Chemokines and their receptors have been shown to be involved in many inflammatory diseases, including rheumatoid arthritis (RA) and osteoarthritis (11, 12). Of the chemokine receptors, CCR1 is directly linked to the pathogenesis of RA. Moreover, a recent study showed that the inflammatory cytokine IL-1β induced the expression of CCL3 and CCL4 in human chondrocytes (13). High levels of CCR1-expressing macrophages and the chemokines CCL3 and CCL4 have been identified in RA synovial fluid and tissue (14–17). In vitro migration studies have shown that CCR1-mediated monocyte migration induced by RA synovial fluid can be blocked with either a CCR1-blocking antibody or a small-molecule CCR1 antagonist (18). A clinical study using a specific CCR1 antagonist in patients with RA has confirmed the potential of this approach (15).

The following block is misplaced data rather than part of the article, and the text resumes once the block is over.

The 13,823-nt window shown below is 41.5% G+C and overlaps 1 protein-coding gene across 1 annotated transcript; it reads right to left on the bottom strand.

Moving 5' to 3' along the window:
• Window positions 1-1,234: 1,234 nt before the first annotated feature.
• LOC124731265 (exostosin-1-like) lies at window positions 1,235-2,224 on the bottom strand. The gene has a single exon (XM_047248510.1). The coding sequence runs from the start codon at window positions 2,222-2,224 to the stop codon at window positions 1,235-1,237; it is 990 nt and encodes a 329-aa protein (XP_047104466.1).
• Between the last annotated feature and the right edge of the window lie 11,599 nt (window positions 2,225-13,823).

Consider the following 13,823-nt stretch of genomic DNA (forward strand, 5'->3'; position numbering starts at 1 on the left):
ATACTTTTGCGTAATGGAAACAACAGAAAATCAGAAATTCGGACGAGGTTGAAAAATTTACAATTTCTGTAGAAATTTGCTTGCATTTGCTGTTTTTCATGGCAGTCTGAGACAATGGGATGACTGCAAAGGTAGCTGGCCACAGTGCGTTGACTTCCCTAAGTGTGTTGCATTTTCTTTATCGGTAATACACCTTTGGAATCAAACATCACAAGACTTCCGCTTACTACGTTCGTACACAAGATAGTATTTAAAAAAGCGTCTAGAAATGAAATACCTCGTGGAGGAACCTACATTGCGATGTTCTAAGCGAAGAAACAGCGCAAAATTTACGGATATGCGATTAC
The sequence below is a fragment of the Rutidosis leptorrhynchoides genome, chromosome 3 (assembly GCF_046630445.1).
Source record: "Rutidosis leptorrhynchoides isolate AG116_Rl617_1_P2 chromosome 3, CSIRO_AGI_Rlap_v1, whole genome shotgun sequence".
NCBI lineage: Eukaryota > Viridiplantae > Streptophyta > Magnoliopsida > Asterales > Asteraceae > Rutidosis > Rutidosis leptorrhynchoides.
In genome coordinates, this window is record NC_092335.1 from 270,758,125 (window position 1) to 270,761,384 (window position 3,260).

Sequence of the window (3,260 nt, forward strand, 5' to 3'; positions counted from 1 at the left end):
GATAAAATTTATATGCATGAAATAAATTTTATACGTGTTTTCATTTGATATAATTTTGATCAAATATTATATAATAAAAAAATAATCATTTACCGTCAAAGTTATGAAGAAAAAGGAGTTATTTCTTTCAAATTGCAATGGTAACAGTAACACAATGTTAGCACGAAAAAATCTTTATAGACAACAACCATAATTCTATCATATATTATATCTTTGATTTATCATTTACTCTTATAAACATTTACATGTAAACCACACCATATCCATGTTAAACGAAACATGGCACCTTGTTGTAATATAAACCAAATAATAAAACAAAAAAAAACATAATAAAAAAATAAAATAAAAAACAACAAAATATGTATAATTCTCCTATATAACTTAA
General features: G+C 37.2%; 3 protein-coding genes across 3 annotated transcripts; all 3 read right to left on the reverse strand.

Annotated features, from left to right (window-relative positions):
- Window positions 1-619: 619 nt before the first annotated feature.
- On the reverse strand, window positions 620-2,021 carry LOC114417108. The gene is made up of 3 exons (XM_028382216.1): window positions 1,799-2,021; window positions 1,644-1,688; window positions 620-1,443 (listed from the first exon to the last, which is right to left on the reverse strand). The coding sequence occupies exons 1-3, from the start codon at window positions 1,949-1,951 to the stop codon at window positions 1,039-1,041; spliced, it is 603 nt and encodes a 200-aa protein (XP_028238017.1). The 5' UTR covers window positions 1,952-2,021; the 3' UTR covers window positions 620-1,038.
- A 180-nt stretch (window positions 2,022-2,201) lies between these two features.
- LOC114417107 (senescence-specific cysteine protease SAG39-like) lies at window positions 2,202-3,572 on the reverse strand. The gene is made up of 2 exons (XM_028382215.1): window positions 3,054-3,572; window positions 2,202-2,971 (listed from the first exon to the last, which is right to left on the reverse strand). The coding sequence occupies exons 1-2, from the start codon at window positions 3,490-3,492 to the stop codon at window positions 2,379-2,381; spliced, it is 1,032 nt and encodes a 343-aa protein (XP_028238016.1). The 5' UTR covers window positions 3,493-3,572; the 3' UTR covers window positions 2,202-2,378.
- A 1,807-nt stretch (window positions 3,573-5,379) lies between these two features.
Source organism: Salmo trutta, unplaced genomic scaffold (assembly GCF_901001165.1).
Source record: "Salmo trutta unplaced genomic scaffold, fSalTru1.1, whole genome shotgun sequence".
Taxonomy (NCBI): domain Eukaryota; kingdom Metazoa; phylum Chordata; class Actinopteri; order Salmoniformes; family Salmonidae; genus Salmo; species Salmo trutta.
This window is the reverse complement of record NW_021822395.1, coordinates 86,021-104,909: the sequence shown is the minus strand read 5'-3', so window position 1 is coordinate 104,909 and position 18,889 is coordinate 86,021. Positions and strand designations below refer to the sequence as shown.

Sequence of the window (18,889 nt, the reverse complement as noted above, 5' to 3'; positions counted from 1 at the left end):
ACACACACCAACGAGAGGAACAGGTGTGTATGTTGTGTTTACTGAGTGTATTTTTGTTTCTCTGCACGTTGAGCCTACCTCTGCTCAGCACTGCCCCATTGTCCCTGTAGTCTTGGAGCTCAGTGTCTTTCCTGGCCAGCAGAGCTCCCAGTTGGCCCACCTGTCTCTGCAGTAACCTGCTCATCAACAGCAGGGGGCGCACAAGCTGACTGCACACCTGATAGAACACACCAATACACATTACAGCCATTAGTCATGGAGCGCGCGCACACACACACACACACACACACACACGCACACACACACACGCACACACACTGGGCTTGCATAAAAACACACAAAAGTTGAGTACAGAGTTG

While CCL3 has been reported to be expressed in herniated IVDs (10), it was noted that reactivity was associated with fibroblasts, endothelial cells, and infiltrating macrophages in the granulation tissue. Aside from that study, little is known about the expression and regulation of CCL3 in NP cells during disc degeneration. Since disc cells are known to mount a robust inflammatory response, we advance the notion that secretion of chemokines such as CCL3 by NP cells in response to inflammatory cytokines promotes tissue infiltration of macrophages and T cells. Herein, we show for the first time that TNFα and IL-1β control CCL3 transcription in NP cells in an MAPK-, NF-κB–, and CCAAT/enhancer binding protein β (C/EBPβ)–dependent manner. Importantly, our results show that CCL3, through its receptor CCR1, may play an important role in promoting the cytokine-dependent migration of macrophages into the disc and exacerbation of the inflammatory state.